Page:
New Solutions against Periodontal Diseases

Due to the high incidence of periodontal diseases in population, researchers are trying to find real solutions that can treat or halt this condition right from its early stages. However, periodontal diseases are extremely adaptive in nature and quite complex, given the ways they manifest from one patient to another. Although most of the bacteria in the mouth don’t cause periodontitis, those approximately 10 than do can provoke serious damage to dentition, with tooth decay being the last and most serious thing they can do.

Detection of (the risk of) periodontal disease

The traditional manner in which dentists detect the presence of bacteria between teeth and gums is by taking samples and having them analyzed in a lab. However, this procedure is not particularly safe, especially because bacteria may die instantly if exposed to the oxygen in the air. As a consequence, the results of these tests may not come out conclusive.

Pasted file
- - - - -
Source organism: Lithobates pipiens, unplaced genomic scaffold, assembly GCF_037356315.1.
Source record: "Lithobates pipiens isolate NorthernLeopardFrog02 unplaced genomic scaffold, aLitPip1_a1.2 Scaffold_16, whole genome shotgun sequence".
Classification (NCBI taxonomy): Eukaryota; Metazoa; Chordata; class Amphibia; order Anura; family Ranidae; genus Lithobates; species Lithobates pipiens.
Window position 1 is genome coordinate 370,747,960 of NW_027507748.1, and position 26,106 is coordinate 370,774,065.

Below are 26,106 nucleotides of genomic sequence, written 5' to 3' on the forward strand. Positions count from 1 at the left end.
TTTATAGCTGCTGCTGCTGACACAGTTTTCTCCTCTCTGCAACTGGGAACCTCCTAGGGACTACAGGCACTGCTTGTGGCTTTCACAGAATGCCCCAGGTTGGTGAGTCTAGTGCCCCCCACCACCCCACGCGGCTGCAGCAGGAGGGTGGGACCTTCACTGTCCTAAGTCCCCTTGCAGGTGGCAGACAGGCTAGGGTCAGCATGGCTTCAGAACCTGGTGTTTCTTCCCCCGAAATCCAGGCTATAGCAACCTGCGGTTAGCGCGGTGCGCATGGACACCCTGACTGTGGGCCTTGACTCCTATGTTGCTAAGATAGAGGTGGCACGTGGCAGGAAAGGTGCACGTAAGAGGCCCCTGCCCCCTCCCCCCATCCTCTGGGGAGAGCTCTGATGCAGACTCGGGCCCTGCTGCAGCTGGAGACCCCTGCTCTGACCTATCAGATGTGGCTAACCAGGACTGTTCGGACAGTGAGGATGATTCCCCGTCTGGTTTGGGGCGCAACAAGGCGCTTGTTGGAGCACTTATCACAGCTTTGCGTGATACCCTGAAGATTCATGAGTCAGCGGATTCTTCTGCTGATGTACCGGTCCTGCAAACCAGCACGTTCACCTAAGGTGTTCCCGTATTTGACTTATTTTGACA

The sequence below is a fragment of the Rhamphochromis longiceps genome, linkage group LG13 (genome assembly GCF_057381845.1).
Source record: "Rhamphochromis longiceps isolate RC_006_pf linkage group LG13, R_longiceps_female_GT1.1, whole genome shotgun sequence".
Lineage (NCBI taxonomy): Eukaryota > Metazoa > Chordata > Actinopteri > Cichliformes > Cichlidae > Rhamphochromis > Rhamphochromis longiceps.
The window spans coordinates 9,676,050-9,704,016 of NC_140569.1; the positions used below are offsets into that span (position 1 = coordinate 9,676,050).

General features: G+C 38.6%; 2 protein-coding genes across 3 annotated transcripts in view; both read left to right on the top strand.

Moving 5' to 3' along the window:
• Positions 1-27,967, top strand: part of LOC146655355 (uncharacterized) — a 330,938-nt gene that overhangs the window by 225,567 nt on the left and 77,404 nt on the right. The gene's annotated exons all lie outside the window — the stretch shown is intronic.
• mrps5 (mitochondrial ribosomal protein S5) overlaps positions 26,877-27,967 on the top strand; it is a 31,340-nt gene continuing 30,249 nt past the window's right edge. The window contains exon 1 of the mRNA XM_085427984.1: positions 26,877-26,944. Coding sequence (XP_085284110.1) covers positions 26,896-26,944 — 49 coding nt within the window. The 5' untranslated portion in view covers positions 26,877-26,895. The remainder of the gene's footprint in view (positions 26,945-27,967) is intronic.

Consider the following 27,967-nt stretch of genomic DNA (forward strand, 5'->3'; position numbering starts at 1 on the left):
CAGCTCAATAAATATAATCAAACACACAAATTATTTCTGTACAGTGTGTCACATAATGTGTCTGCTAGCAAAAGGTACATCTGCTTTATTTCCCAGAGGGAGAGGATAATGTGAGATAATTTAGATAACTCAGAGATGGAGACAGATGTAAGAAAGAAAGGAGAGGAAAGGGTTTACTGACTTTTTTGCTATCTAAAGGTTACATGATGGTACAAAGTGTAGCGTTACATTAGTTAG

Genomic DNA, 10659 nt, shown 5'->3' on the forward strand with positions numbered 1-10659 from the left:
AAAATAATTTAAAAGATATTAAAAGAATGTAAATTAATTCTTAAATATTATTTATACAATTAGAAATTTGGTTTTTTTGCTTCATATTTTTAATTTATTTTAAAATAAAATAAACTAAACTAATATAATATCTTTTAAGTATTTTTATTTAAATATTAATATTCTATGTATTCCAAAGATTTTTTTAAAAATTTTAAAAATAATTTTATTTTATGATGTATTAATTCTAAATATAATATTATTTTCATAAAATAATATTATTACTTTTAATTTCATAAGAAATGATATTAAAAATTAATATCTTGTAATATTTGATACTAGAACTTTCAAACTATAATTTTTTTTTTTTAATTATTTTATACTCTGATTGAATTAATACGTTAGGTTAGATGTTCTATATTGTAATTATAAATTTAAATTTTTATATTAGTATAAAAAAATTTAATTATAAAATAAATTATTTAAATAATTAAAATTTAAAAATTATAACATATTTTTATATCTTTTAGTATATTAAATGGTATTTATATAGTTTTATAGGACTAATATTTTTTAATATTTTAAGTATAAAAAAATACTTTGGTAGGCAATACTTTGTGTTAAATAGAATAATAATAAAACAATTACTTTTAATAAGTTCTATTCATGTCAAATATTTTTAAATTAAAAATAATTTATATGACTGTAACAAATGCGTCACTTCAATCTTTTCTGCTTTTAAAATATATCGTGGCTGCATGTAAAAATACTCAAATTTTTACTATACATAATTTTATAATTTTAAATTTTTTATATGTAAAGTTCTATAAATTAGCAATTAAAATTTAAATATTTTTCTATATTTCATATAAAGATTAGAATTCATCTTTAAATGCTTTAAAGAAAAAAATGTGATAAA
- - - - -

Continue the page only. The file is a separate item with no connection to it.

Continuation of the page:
A team of researchers at Fraunhofer Institute for Cell Therapy and Immunology IZI, Leipzig, Germany, have developed a way to speed up the process, so that dentists would be able to diagnose this condition faster and more accurately, without the need to involve an (external) laboratory in the process.

Potential Prevention of Periodontal Diseases

Apart from regular solutions (such as antibiotics, scaling, stress reduction, and a full-range oral care), future professional methods may imply the blocking of a molecular receptor (C5aR), which is used by bacteria to avoid the immune system’s reactions. Given the fact that the number of bacteria which lead directly to this condition is small, finding the correct receptors and finding the means to accurately inhibit or block them is only a matter of time.

Blocking molecular receptors may come with a second advantage, as it may reduce the amount of antibiotics people suffering from periodontal diseases need to take. Furthermore, this may reduce the risks of other conditions or diseases that are traditionally associated to periodontitis, such as heart attack, stroke, and other cardiovascular diseases.

The reality of these solutions is only in its research stages, but, considering the importance of reducing the incidence of periodontal diseases, it may become available as professional treatments sooner than anticipated. Meanwhile, traditional treatments should be undertaken should such condition occur.

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